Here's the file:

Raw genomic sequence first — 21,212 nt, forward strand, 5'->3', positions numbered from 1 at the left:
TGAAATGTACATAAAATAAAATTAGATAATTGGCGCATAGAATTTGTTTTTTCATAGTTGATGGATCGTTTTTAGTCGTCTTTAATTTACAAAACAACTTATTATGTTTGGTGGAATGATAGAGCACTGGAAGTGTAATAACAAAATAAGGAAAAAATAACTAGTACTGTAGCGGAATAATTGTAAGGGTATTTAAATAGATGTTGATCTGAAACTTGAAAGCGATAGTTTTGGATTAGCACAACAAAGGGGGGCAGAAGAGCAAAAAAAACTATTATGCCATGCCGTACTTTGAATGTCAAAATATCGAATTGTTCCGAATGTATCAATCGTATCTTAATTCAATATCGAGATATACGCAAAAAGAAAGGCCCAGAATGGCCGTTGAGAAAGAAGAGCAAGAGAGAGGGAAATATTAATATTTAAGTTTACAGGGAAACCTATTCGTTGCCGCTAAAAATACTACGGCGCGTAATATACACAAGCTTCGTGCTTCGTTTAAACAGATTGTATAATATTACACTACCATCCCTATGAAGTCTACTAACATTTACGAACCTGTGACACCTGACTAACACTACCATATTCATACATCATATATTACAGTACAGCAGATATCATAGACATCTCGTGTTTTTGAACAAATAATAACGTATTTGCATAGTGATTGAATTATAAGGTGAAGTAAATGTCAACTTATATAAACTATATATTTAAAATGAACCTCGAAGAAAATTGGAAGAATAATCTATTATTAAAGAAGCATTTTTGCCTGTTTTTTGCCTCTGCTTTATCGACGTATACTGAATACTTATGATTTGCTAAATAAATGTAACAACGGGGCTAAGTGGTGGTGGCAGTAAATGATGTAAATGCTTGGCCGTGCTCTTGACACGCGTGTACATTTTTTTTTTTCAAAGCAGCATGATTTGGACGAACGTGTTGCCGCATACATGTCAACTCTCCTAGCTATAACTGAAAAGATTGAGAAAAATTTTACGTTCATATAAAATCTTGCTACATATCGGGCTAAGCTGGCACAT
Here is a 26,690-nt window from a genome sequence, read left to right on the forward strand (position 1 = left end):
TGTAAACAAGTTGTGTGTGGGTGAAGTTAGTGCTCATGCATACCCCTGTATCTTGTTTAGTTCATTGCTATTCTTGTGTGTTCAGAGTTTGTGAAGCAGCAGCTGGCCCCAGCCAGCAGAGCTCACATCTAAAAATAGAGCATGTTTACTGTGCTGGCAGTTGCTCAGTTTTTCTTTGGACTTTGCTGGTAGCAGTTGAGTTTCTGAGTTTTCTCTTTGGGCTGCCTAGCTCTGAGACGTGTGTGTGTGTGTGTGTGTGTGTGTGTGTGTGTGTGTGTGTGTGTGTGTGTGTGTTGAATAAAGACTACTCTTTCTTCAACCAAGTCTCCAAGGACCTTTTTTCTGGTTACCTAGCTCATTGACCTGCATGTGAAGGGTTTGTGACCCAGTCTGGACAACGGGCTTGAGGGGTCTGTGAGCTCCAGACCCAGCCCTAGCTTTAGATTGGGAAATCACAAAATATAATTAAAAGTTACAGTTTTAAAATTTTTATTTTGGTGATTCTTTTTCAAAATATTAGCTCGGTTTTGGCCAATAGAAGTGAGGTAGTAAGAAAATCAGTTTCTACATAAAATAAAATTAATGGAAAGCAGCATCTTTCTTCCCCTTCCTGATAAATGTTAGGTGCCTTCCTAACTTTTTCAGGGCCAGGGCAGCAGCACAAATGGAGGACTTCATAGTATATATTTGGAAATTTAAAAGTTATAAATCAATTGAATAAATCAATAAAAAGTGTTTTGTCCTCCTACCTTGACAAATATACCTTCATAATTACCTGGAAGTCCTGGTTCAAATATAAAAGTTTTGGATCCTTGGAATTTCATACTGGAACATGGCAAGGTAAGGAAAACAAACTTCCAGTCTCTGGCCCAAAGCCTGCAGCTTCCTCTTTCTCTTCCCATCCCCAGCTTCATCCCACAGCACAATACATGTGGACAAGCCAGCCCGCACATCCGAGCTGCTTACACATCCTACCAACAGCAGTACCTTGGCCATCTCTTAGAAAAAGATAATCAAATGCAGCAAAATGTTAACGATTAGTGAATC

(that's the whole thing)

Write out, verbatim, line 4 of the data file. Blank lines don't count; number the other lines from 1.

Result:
TGTAAACAAGTTGTGTGTGGGTGAAGTTAGTGCTCATGCATACCCCTGTATCTTGTTTAGTTCATTGCTATTCTTGTGTGTTCAGAGTTTGTGAAGCAGCAGCTGGCCCCAGCCAGCAGAGCTCACATCTAAAAATAGAGCATGTTTACTGTGCTGGCAGTTGCTCAGTTTTTCTTTGGACTTTGCTGGTAGCAGTTGAGTTTCTGAGTTTTCTCTTTGGGCTGCCTAGCTCTGAGACGTGTGTGTGTGTGTGTGTGTGTGTGTGTGTGTGTGTGTGTGTGTGTGTGTGTGTGTTGAATAAAGACTACTCTTTCTTCAACCAAGTCTCCAAGGACCTTTTTTCTGGTTACCTAGCTCATTGACCTGCATGTGAAGGGTTTGTGACCCAGTCTGGACAACGGGCTTGAGGGGTCTGTGAGCTCCAGACCCAGCCCTAGCTTTAGATTGGGAAATCACAAAATATAATTAAAAGTTACAGTTTTAAAATTTTTATTTTGGTGATTCTTTTTCAAAATATTAGCTCGGTTTTGGCCAATAGAAGTGAGGTAGTAAGAAAATCAGTTTCTACATAAAATAAAATTAATGGAAAGCAGCATCTTTCTTCCCCTTCCTGATAAATGTTAGGTGCCTTCCTAACTTTTTCAGGGCCAGGGCAGCAGCACAAATGGAGGACTTCATAGTATATATTTGGAAATTTAAAAGTTATAAATCAATTGAATAAATCAATAAAAAGTGTTTTGTCCTCCTACCTTGACAAATATACCTTCATAATTACCTGGAAGTCCTGGTTCAAATATAAAAGTTTTGGATCCTTGGAATTTCATACTGGAACATGGCAAGGTAAGGAAAACAAACTTCCAGTCTCTGGCCCAAAGCCTGCAGCTTCCTCTTTCTCTTCCCATCCCCAGCTTCATCCCACAGCACAATACATGTGGACAAGCCAGCCCGCACATCCGAGCTGCTTACACATCCTACCAACAGCAGTACCTTGGCCATCTCTTAGAAAAAGATAATCAAATGCAGCAAAATGTTAACGATTAGTGAATC